Use of R3 recommended actions in addressing minority participation in recreational freshwater fishing in Alabama
Type of DegreePhD Dissertation
Forestry and Wildlife Science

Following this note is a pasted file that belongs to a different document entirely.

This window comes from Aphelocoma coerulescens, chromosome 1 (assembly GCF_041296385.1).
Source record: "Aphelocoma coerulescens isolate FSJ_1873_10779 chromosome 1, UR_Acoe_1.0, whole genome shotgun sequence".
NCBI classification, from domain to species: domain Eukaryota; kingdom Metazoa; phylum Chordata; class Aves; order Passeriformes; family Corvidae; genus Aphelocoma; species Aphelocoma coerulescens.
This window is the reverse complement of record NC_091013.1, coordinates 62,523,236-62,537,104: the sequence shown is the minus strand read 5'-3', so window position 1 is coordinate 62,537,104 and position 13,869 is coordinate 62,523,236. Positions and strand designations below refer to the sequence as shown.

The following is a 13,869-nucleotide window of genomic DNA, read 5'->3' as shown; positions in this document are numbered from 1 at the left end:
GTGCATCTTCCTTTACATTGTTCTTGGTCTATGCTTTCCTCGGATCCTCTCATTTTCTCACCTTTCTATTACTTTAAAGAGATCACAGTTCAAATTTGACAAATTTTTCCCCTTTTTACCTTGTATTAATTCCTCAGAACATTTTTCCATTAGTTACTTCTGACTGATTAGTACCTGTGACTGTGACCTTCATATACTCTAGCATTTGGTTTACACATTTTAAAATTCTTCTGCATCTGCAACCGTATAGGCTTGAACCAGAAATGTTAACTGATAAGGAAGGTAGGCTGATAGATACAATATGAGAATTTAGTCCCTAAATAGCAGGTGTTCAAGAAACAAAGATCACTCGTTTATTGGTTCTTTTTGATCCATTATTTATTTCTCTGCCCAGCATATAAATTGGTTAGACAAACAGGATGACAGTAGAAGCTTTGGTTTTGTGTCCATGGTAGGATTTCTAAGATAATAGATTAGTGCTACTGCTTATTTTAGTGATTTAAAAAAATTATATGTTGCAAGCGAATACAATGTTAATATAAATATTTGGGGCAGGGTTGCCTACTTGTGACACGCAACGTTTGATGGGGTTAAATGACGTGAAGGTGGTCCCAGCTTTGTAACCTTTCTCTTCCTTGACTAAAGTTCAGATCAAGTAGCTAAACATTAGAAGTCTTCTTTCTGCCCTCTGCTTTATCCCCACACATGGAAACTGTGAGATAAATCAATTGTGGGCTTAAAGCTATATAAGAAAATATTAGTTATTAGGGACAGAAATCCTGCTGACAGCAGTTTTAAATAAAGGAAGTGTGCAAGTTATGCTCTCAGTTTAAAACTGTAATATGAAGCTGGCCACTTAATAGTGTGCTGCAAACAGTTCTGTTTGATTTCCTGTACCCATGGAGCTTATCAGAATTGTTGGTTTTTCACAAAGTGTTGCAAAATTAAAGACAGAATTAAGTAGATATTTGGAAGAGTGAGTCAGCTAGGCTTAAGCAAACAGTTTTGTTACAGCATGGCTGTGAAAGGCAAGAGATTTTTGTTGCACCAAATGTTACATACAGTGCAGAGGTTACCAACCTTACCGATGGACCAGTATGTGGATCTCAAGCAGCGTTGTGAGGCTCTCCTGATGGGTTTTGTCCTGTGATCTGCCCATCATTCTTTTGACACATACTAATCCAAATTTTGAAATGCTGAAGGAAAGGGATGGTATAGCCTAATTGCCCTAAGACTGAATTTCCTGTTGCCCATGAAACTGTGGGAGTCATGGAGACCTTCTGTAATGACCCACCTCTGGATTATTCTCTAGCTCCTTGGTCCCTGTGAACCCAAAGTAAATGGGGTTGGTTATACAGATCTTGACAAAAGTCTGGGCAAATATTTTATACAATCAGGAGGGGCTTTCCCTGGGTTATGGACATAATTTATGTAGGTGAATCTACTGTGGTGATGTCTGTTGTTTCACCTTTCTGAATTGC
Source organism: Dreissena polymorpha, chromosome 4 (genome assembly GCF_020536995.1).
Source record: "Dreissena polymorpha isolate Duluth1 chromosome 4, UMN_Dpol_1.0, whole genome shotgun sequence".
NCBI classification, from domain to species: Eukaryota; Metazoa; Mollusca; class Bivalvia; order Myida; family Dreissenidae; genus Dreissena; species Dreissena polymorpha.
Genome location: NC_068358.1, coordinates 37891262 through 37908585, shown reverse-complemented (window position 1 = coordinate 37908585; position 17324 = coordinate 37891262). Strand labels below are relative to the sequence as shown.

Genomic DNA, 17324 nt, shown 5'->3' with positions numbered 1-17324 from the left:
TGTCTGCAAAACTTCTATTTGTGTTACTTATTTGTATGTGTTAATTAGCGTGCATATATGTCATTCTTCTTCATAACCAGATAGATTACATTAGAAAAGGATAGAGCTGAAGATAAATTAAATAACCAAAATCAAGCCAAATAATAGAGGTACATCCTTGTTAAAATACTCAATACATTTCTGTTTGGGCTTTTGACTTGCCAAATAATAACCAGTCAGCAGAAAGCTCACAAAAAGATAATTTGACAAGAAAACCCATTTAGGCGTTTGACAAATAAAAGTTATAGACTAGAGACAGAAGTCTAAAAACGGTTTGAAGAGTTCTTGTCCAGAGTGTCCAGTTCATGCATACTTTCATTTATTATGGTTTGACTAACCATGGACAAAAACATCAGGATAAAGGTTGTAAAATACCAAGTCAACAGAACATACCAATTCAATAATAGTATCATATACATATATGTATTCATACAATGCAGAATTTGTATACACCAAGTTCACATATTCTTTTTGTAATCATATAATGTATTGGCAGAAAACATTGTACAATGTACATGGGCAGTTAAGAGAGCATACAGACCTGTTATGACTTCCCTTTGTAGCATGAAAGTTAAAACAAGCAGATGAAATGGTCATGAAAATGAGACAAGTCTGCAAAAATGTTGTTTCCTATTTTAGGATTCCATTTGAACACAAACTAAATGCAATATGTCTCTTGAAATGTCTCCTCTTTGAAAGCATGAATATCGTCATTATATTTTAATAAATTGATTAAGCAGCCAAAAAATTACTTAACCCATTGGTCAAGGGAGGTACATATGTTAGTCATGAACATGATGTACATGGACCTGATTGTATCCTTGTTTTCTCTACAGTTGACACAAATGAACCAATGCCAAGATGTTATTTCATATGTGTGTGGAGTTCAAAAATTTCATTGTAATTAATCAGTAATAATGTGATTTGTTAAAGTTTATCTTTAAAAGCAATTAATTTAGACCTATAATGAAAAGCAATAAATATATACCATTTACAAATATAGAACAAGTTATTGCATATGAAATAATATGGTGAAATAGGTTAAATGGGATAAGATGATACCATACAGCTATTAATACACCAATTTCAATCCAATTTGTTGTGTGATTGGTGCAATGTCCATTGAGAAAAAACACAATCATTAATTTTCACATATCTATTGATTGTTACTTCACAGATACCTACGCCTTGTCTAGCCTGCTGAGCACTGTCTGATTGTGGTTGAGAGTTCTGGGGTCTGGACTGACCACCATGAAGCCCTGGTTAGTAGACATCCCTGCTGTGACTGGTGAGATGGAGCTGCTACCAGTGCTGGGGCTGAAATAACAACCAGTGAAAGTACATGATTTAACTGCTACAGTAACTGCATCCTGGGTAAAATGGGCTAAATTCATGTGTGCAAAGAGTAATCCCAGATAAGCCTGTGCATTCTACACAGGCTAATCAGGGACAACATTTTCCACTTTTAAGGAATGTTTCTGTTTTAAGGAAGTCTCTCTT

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Recreational fishing license sales and expenditures fund aquatic resource operations and provide education and outreach services. With declines in participation, as measured by license sales, managers and researchers alike are interested in finding ways to secure future support for recreational fishing. Understanding fishing user groups and learning how to recruit, retain, and reactivate (R3) anglers is an example of such efforts. There is a particular interest in examining user groups who may be underserved by recreation providers. Historic participation in recreational freshwater fishing in Alabama has been low amongst minority groups, for example, and there is a need to understand demographic implications for recreational fishing participation. The purpose of this project was to gain a better understanding of angler participation behaviors across different population segments and address any outreach and education needs by identifying their 1) fishing related experiences, values, and motivations, 2) constraints that may prevent them from fishing in public water, and 3) constraint negotiation strategies that may enable them to increase their participation. The project used a combination of qualitative and quantitative methods to collect and analyze data. In spring 2018, we conducted nine semi-structured focus group meetings with African American and Latinx community members in seven urban and rural locations across the state. In spring 2019, we conducted statewide bilingual survey sampling of African American, Latinx, and White anglers who purchased freshwater fishing licenses in 2012-2017 and lapsed as of 2018. In summer 2019, we conducted a focus group with Latinx stakeholders in central Alabama concerning their fishing information related needs. In fall 2020, we conducted statewide bilingual survey sampling of individuals belonging to African American, Latinx, and White population segments who purchased freshwater fishing licenses in 2019 and 2020. We found important similarities and differences in the fishing histories, experiences, and behaviors of the three population segments. Fishing was culturally important to all segments, and they felt it should be passed down through the generations. We identified motivations (relaxation), constraints (lack of time), and negotiation strategies (improved access) that are characteristic of Alabama angler experiences. Some were significantly more important to minority segments than Whites and vice versa. Our findings can help managers to develop targeted education and outreach for fishing R3 to attract and retain Alabama fishing participation.